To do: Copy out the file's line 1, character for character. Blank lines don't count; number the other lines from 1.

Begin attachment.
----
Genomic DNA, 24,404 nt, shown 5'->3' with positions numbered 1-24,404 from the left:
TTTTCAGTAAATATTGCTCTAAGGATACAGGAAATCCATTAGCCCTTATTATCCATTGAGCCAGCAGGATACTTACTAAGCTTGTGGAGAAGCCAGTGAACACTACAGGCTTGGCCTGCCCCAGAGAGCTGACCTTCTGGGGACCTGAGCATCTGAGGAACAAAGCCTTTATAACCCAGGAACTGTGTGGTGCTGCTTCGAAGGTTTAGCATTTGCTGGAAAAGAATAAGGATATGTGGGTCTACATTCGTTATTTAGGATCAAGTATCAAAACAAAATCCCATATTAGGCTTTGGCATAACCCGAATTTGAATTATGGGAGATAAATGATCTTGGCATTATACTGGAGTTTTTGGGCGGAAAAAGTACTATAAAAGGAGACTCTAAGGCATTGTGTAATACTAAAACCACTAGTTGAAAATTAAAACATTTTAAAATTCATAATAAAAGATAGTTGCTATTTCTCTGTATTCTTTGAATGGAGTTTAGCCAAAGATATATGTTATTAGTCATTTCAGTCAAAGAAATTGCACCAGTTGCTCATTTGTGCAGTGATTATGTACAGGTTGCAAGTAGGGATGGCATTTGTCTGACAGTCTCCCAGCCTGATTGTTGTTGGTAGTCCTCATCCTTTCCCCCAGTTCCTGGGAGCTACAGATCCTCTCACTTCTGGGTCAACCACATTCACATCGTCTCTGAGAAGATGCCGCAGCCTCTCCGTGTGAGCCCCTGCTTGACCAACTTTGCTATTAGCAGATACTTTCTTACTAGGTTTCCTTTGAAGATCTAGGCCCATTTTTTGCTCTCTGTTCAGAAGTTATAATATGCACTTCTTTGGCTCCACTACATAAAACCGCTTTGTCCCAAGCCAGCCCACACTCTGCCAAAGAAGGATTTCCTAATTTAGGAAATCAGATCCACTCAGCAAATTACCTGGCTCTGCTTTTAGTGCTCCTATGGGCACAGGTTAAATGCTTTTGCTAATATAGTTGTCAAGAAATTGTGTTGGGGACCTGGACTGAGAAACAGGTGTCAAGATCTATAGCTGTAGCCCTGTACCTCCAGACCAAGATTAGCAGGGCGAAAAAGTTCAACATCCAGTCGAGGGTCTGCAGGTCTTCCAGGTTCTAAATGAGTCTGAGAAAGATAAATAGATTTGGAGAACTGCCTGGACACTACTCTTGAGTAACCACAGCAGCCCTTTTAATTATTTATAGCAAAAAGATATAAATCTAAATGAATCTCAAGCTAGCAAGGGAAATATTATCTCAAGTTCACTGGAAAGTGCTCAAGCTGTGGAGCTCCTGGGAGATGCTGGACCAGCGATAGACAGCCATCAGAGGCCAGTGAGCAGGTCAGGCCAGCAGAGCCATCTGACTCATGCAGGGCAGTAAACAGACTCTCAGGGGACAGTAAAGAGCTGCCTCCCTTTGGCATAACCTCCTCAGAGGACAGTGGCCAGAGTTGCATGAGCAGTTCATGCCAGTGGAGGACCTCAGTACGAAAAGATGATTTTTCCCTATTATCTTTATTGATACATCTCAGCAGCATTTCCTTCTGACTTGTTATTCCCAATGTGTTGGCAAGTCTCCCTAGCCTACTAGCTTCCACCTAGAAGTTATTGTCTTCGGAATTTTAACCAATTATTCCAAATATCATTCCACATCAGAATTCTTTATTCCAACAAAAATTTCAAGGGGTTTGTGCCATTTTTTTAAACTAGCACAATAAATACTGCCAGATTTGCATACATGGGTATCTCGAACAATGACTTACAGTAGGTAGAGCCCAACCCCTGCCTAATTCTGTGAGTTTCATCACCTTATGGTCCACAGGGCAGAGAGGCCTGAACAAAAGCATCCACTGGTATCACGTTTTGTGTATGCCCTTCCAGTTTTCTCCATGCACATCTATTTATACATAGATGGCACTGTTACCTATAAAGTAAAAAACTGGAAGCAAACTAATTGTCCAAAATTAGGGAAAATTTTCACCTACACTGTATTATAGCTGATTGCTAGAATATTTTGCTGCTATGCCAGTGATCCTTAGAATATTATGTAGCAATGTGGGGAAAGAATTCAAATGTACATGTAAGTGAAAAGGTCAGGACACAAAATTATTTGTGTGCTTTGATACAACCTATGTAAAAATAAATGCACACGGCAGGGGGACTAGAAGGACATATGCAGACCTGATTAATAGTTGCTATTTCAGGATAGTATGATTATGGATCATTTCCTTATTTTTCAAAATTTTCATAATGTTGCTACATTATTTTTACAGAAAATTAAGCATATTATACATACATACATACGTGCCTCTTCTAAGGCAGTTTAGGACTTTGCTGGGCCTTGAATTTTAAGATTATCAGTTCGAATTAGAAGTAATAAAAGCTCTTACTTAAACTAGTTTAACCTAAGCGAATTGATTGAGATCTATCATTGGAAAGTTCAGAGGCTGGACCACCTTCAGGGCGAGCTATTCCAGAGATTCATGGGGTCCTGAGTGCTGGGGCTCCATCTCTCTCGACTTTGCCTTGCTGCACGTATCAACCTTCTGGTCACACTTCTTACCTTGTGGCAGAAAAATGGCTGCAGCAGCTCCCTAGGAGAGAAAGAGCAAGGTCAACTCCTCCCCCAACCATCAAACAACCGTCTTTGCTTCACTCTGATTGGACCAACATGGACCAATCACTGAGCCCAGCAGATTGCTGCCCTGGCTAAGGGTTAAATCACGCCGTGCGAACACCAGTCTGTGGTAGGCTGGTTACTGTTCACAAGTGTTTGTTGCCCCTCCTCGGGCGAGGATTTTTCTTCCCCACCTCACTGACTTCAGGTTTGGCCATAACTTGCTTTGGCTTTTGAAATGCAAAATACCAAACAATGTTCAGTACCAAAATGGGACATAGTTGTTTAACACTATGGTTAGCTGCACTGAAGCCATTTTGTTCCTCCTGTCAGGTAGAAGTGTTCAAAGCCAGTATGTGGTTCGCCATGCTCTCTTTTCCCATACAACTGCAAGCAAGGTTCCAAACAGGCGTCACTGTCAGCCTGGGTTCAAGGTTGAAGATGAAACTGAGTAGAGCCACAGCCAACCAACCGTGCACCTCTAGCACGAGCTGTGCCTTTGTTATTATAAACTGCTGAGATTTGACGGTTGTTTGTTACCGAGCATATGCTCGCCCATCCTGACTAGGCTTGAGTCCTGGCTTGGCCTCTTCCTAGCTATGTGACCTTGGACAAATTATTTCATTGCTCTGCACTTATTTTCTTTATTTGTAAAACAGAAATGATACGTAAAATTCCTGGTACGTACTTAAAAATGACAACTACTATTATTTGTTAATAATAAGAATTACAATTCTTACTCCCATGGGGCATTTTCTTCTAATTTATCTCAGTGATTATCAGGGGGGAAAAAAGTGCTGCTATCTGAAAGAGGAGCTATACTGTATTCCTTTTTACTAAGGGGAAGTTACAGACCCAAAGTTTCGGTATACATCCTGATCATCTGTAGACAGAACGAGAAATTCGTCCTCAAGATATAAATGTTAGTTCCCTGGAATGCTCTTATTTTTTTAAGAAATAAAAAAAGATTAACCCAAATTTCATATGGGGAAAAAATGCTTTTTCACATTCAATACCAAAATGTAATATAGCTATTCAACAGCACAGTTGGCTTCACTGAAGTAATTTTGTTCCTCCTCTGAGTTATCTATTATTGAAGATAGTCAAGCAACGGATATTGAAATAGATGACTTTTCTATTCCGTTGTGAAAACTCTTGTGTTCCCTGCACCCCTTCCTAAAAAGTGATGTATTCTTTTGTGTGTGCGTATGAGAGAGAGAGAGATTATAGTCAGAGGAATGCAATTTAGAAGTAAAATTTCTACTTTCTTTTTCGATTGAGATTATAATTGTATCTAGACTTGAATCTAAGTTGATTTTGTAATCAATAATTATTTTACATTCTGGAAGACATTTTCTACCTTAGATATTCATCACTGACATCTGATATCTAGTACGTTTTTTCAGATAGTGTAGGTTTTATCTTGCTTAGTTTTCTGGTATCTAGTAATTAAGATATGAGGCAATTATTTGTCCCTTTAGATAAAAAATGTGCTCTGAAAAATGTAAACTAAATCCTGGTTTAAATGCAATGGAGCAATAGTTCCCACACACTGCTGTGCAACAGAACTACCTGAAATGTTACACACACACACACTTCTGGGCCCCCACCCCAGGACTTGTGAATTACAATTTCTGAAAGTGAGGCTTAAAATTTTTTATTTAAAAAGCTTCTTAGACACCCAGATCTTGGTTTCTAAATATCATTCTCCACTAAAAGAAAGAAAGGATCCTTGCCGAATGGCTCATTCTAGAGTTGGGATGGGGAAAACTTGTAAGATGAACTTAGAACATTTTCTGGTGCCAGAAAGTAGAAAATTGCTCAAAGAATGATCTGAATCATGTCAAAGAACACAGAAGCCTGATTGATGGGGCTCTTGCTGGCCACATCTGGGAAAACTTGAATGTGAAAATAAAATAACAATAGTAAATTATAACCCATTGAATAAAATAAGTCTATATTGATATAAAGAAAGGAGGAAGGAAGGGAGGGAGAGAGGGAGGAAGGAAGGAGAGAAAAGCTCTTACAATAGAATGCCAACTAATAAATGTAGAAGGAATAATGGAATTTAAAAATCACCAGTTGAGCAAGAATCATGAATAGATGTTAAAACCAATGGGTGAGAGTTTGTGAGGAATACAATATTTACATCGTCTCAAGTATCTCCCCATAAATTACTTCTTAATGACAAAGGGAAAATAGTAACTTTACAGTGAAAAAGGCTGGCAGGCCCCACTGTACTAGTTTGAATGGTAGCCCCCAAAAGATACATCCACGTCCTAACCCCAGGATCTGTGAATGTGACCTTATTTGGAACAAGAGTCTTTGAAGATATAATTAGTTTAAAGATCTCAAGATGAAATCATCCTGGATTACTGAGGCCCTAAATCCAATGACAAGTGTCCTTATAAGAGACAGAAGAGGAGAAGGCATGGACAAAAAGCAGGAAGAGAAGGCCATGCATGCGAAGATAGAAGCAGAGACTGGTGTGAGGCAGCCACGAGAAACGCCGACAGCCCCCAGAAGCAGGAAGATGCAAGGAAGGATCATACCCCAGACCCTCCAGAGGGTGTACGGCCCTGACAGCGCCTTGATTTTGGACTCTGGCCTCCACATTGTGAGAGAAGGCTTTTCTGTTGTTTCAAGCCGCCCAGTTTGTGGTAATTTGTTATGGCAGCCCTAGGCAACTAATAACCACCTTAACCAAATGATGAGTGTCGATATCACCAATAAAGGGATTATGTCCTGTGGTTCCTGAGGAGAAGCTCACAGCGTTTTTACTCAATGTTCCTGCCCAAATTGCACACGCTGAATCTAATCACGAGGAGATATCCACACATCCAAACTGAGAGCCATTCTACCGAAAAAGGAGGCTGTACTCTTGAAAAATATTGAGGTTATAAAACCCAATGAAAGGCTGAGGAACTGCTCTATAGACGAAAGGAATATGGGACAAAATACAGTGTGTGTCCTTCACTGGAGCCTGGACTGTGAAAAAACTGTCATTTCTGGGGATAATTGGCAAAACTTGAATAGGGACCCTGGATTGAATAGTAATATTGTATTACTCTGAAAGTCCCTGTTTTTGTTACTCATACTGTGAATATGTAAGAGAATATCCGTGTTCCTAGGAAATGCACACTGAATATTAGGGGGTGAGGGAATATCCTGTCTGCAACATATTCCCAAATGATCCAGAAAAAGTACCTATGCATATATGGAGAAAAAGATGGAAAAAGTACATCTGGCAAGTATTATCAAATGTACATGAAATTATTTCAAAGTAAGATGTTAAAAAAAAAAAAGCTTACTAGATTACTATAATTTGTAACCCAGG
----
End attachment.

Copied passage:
Genomic DNA, 24,404 nt, shown 5'->3' with positions numbered 1-24,404 from the left: